Jon: And I mean, the issue is that human nature, and when you're losing value because of inflation, I think there's a natural temptation to wanna get outta the market, but if you do that, if your investments are down or inflation is up, you're locking in that loss. You're not giving yourself a chance to recover down the road, correct?.
Bruce: Absolutely. This is not the right time to be panicking and trying to get out of the market and timing this bottom.
I think we'll probably go lower, but you want to be able to keep your money that is long term money invested and leave it in the market for the period of time to let it recover. Nobody knows how fast or when that recovery will take place. And so they have to keep their money separated between near term that they need for income and long term that they have for growth and just stay calm and be confident that these companies have the ability to raise their prices.
Just like the restaurant, the fast food that you talked about, they can raise their prices. And when they raise their prices, they make more profit. And when they make more profit, if they're invested in that company, they get a return on that investment and they're gonna be safe and protected in the face of inflation.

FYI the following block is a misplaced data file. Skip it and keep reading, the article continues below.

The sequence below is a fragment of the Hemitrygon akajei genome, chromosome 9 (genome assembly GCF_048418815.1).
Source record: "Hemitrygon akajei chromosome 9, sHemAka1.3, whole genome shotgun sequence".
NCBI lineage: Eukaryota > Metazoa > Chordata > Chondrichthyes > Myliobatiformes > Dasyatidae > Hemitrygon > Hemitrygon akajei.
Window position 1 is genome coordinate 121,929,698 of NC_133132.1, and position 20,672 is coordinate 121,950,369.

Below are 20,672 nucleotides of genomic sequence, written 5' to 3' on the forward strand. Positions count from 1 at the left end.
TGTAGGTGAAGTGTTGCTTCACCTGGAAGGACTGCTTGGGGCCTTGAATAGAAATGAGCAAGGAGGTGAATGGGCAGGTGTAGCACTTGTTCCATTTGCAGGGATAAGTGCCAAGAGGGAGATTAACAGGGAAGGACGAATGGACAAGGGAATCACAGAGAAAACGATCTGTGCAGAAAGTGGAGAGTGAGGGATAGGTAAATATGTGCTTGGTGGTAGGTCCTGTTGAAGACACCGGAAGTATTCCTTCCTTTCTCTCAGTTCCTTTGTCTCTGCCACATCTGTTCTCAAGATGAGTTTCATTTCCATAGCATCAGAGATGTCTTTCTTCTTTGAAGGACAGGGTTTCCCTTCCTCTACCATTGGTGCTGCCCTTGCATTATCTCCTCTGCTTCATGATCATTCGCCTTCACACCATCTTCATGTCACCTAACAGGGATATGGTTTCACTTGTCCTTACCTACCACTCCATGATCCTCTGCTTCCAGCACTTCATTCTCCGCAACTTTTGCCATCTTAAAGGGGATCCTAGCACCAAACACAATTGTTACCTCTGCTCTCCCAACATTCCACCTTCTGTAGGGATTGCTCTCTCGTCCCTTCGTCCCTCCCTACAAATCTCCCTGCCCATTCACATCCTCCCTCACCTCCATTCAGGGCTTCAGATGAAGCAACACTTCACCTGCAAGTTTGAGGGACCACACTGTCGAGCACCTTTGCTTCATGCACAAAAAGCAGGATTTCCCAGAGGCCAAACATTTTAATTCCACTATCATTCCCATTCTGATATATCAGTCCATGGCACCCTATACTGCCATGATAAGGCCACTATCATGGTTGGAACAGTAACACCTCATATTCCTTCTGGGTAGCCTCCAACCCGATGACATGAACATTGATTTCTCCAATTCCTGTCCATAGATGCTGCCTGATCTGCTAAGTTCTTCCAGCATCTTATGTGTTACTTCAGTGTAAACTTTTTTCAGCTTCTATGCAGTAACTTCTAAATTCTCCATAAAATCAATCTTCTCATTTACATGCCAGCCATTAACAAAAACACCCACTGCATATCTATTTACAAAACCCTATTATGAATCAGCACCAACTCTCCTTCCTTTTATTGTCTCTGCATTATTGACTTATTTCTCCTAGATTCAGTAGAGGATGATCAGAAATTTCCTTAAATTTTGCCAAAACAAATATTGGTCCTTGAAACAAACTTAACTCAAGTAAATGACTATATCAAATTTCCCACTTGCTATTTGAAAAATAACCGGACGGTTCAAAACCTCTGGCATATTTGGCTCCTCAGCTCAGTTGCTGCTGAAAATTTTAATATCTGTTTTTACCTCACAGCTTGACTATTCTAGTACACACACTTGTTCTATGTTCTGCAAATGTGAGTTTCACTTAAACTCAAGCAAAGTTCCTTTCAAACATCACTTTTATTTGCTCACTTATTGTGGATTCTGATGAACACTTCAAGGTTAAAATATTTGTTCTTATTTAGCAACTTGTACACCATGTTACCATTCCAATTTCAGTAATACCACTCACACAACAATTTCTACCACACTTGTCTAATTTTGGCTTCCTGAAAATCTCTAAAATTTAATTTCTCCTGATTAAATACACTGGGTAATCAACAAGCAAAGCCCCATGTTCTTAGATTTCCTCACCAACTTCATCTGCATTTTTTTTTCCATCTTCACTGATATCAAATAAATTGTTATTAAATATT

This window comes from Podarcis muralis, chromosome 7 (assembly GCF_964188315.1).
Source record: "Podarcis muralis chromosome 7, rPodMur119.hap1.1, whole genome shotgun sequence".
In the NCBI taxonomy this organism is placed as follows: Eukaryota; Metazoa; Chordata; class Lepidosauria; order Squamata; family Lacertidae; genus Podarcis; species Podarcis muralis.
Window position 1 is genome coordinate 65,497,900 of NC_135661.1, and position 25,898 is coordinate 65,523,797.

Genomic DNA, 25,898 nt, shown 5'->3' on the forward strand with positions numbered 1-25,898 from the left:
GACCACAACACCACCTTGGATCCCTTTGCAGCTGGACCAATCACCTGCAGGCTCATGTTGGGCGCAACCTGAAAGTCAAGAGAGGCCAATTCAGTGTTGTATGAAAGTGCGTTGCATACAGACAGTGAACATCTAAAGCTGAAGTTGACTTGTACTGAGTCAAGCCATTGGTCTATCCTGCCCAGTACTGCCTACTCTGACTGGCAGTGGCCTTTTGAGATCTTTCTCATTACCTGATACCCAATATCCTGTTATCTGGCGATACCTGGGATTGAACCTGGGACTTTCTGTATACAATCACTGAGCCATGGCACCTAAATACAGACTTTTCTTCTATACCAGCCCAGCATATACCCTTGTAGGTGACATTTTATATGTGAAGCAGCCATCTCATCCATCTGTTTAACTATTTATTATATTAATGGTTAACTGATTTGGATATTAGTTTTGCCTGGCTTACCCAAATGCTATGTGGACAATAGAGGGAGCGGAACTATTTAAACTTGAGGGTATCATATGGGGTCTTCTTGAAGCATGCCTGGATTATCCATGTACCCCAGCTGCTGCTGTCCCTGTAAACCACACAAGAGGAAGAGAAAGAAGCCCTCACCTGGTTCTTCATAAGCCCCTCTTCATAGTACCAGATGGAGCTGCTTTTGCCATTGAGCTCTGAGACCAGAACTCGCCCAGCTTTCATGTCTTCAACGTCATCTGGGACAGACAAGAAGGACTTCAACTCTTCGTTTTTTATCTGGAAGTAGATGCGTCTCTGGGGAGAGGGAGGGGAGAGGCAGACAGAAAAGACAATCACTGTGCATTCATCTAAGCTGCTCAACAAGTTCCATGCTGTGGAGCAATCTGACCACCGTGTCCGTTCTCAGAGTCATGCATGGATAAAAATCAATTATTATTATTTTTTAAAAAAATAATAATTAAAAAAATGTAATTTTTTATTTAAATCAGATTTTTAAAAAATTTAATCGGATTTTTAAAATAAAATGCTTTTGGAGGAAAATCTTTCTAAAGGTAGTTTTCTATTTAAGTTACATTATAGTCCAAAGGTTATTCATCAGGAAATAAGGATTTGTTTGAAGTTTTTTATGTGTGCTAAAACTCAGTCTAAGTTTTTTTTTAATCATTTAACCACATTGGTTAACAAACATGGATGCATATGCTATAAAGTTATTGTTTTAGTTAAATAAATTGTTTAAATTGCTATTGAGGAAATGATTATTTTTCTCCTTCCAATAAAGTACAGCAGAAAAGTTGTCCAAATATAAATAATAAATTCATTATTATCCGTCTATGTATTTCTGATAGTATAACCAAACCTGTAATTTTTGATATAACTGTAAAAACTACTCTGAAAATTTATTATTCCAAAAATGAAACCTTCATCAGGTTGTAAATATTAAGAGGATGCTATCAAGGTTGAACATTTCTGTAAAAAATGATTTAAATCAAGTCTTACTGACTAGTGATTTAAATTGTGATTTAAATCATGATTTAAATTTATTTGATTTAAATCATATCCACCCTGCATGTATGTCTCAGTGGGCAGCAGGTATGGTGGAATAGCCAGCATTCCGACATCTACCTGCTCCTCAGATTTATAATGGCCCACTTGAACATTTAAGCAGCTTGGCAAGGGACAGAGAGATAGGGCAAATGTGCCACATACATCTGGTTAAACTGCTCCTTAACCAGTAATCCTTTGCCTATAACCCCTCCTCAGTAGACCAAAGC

So that's the opportunity to stay put, not panic and to ride this out.
Jon: Bruce, I know you're having these conversations with your clients at Hosler Wealth management every day. If somebody listening wants to come talk to you and your team about their financial future, short-term, long-term, what's going on now, what's going on for the rest of their lives in their retirement. What are the best ways to reach you?
Bruce: Certainly they can call us. At our two offices in Prescott, 928-778-7666. And in Scottsdale, 480-994-7342. And of course they can catch us on the web at hoslerwm.com.
Jon: Bruce, I have a feeling this may not be the last conversation you and I have in 2022 about inflation, but good insight, and we'll talk again soon.
Bruce: Thanks, Jag.